If you've developed a Dynamics GP integration using eConnect and .NET, you should be familiar with the eConnect Serialization process, whereby the eConnect Serialization .NET assembly converts your transaction objects and data into an XML document.
Here's an example of the serialization of a GL transaction.
Notice that this code involves a single GL transaction object, glTrans, with the glTrxHeader and glTransLines assigned to the object properties.
That single GL transaction is then assigned as a single element to the glType array, which is then converted to XML.
Wait a minute. Why is the GLTransactionType object, in this case named glType, an array?
Well, it's an array because eConnect Serialization supports the conversion of multiple transactions into a single XML document.
So...why would you want to do that? Why serialize several transactions instead of one transaction at a time?
Here is a video where I discuss this feature and demonstrate the performance:
I asked that same question ages ago when I was developing with eConnect on Dynamics GP 7.5, probably just over 12 years ago. I was using Visual Basic 6 and the eConnect COM components.
When I saw that eConnect serialization supported transaction arrays, I assumed there must be some reason why that feature existed, so I performed a test to compare the import performance.
I recall that with VB 6, when serializing and sending individual transactions, I was able to import an average of 20 AP invoice transactions per second, which is actually quite a bit better than what I see with .NET today. And I recall that when I tested serializing and sending multiple transactions at the same time, I did not see a performance benefit. I was therefore puzzled about the functionality.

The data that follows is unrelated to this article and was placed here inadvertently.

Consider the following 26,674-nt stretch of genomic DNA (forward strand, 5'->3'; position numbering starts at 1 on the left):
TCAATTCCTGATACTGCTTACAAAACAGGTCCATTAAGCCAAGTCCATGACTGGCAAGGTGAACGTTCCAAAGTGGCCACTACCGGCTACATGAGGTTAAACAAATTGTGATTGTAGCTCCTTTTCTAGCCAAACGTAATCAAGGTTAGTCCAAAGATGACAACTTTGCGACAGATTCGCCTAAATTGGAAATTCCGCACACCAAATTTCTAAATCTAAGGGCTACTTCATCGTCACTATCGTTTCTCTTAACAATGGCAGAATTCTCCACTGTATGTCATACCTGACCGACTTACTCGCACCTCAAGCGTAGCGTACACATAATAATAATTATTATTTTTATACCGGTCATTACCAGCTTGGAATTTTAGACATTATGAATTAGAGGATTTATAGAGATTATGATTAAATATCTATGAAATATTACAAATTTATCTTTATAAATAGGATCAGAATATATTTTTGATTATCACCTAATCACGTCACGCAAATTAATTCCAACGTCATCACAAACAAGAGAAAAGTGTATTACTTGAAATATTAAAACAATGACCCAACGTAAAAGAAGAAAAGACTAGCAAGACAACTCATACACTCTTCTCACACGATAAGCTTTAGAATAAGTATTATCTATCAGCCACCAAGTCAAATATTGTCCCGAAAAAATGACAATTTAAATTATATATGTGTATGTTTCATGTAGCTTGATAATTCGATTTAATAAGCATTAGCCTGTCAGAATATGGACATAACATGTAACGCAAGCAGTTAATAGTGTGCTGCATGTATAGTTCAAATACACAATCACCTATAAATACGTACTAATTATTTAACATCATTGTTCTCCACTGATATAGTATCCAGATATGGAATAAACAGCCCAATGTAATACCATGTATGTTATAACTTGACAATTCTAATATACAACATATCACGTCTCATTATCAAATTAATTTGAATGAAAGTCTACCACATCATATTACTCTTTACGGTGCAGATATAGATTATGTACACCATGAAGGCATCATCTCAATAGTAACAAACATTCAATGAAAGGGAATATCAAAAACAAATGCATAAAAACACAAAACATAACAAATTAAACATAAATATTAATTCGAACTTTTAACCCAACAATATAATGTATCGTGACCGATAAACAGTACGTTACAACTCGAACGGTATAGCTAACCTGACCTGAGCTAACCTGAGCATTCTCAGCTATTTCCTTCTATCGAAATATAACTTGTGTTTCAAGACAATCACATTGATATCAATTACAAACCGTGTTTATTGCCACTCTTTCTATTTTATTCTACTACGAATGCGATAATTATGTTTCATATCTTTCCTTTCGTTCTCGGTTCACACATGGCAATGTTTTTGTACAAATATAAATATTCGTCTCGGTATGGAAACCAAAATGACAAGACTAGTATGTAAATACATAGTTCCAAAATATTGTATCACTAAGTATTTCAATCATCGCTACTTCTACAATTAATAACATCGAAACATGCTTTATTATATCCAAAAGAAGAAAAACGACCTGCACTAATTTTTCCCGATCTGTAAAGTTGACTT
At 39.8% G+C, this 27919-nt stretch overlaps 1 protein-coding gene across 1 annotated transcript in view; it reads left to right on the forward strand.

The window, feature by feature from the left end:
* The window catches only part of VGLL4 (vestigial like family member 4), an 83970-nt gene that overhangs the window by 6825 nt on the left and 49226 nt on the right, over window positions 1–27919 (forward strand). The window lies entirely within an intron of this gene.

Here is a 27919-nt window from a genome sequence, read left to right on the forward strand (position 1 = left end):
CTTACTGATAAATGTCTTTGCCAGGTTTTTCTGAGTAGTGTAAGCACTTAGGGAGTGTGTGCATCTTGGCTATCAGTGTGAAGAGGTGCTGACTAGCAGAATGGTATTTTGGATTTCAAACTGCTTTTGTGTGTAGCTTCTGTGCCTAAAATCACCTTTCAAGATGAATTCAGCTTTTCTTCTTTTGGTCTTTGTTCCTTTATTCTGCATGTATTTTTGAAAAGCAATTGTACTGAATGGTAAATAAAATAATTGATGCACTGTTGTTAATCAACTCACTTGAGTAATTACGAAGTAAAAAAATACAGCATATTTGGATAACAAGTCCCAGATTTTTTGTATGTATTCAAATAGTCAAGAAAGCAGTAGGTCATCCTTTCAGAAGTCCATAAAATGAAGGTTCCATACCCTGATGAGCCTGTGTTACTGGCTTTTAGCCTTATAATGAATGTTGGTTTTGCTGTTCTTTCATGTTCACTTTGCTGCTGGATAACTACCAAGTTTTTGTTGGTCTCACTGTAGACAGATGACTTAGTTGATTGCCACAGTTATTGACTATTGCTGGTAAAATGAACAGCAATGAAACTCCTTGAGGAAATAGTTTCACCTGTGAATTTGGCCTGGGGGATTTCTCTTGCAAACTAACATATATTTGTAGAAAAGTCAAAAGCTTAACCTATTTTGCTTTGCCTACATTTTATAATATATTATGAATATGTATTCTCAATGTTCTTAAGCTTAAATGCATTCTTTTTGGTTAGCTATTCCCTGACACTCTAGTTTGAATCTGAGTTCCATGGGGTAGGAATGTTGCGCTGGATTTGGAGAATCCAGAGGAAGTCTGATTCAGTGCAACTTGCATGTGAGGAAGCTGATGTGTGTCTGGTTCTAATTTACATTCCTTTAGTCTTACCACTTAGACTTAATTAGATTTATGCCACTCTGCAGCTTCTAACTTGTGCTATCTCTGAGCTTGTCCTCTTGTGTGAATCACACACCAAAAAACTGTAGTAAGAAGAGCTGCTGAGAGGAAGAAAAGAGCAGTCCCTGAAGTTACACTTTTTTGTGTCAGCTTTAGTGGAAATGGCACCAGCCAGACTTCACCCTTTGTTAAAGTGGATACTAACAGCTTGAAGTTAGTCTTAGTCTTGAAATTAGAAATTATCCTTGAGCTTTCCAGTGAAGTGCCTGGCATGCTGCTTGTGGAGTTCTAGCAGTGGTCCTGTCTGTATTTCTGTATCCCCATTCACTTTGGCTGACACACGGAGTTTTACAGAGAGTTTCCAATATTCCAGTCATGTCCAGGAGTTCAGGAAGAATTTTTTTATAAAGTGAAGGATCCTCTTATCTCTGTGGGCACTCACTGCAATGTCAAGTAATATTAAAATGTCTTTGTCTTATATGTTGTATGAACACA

While I didn't observe any performance benefit, I did find a downside to sending multiple transactions to eConnect at once. If eConnect encountered an error while importing any of the transactions in the 'batch', the entire batch would be rolled back and no transactions would be saved. So if you send in 100 transactions, and 1 transaction fails to import, nothing is imported.
And another annoyance: If your batch of 100 transactions had 5 transactions with errors, eConnect would only return 1 error. As soon as the first transaction has an error, eConnect stops, rolls everything back, and returns a single error. Once you fix error #1 and resubmit, eConnect will stop on error #2. So you are forced to deal with the errors one at a time, and in the meantime, zero transactions have been imported. It's not an ideal error handling process.
So, fast forward to the year 2018, when I was recently asked if eConnect could import multiple transactions in a single call. I initially responded that it can, but that there was no performance benefit or value in doing so.
But then, for some unknown reason, I figured I should test single vs. multiple transaction submissions and verify my long-held 'belief'.
So I pulled up my eConnect load testing tool and modified it to support serializing multiple transactions, in addition to one transaction at a time.
When I saw the results of sending multiple transactions to eConnect in a single submission...
100 GL JE transactions imported in 17 seconds when sent individually to eConnect.